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New driving laws go into effect

With the beginning of 2009, the California Highway Patrol (CHP) started pulling over drivers who are text messaging while driving, and lawmakers are adding more penalties in an effort to keep repeat offenders of drunk driving off the road.

Driving regulation SB28 makes it an infraction to write, send or read text-based communications on an electronic wireless communications device, such as a cell phone, while driving a motor vehicle. Previously, this was only illegal for individuals under 18 years of age.

CHP Officer Eric Newbury said the law is simply a way to solidify that “hands-free means hands-free” while driving and should have come into effect when the hands-free phone call while driving law was activated.

“The whole basis for this law is that drivers focus on driving, not on their phone,” said Newbury. “Too many people die; it’s either because they’re not paying attention or fall asleep.”

Newbury said once the law is in action, there will be no “grace period” for drivers who text message while driving, as the new law is “common sense.”

Lawmakers are also trying to add more consequences to keep drunk drivers off the road. New laws include prohibiting a convicted DUI offender from operating a vehicle with a blood alcohol level (BAC) of .01 percent or greater while on probation for the DUI, zero tolerance for convicted DUI offenders and a reduced BAC for a time of arrest.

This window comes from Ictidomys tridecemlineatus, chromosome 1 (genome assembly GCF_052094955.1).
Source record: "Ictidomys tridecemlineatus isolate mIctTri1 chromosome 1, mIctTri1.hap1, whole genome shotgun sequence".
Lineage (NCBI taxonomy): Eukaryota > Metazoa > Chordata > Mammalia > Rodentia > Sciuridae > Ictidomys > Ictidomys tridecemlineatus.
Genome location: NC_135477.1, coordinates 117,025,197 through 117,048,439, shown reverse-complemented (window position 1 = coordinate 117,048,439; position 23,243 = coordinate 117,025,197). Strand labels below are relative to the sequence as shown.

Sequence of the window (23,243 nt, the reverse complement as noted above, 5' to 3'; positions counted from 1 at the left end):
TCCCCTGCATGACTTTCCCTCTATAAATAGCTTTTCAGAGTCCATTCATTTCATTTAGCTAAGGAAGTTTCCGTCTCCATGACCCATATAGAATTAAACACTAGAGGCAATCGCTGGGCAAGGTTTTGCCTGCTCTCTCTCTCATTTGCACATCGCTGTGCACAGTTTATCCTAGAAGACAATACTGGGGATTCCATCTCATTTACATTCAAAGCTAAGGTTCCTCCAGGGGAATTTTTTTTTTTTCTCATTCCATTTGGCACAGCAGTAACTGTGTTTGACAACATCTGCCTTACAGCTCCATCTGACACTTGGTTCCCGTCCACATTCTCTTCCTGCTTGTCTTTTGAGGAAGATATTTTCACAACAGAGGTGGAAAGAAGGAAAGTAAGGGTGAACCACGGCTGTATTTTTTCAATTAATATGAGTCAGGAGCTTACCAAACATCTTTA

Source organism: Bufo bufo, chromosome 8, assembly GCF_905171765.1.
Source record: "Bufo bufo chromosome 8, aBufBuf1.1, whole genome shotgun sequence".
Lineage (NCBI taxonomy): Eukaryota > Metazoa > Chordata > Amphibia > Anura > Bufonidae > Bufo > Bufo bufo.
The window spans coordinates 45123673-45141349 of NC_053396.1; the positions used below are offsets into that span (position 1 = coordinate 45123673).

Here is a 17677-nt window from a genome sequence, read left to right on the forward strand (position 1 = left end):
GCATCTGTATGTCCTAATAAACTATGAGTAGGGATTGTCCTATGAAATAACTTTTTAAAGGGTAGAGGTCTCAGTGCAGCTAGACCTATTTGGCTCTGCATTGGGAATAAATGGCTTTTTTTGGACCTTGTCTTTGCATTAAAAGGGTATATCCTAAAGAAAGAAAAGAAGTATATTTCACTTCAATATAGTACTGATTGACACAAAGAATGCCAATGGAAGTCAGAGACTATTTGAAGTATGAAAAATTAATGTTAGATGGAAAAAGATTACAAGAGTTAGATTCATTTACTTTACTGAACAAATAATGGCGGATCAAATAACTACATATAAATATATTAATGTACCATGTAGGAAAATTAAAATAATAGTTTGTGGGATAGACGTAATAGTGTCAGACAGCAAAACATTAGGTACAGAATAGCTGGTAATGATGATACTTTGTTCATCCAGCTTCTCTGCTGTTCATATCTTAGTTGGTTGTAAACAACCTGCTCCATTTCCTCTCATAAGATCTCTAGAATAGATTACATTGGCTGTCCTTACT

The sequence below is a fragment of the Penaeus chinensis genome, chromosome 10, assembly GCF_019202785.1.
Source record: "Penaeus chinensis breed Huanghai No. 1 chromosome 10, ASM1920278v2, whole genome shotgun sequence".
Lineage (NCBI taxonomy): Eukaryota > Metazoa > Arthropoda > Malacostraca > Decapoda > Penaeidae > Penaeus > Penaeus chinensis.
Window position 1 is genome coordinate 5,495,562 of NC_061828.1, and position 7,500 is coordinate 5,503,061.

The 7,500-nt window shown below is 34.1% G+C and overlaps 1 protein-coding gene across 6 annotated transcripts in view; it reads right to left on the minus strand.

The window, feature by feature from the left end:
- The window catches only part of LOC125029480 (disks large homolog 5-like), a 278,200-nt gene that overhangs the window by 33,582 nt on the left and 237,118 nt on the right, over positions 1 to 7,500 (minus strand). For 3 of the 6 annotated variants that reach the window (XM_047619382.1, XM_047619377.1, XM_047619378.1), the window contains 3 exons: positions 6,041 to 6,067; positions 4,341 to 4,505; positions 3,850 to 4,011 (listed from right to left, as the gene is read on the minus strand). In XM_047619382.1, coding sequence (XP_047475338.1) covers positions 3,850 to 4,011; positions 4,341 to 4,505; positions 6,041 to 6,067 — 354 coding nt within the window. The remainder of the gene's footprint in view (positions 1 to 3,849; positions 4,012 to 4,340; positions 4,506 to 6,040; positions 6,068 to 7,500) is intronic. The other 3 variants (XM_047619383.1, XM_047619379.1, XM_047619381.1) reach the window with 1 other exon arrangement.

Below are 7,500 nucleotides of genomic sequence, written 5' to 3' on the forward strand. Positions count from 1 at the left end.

However, Newbury believes that while lawmakers are trying to be stricter with repeat DUI offenders, the new laws are not strict enough. He said that even though the new laws allow the CHP to write more tickets for violators, he is “not very optimistic” about their impact.

“In my opinion, these people should get one strike, then be sent to prison,” he said. “They are a menace to society and can kill someone. That’s the risk they take.”

Newbury said he and fellow CHP officers are frustrated with “multiple offenders,” or people who have driven drunk before but have not gotten caught.

“We can try to educate these people, but I don’t know if education is enough,” said Newbury. “There are citizens out there who did make a genuine mistake and can be sent to classes, but these people think they’re okay to drive because they aren’t ‘sloppy drunk.’ That’s a myth.”

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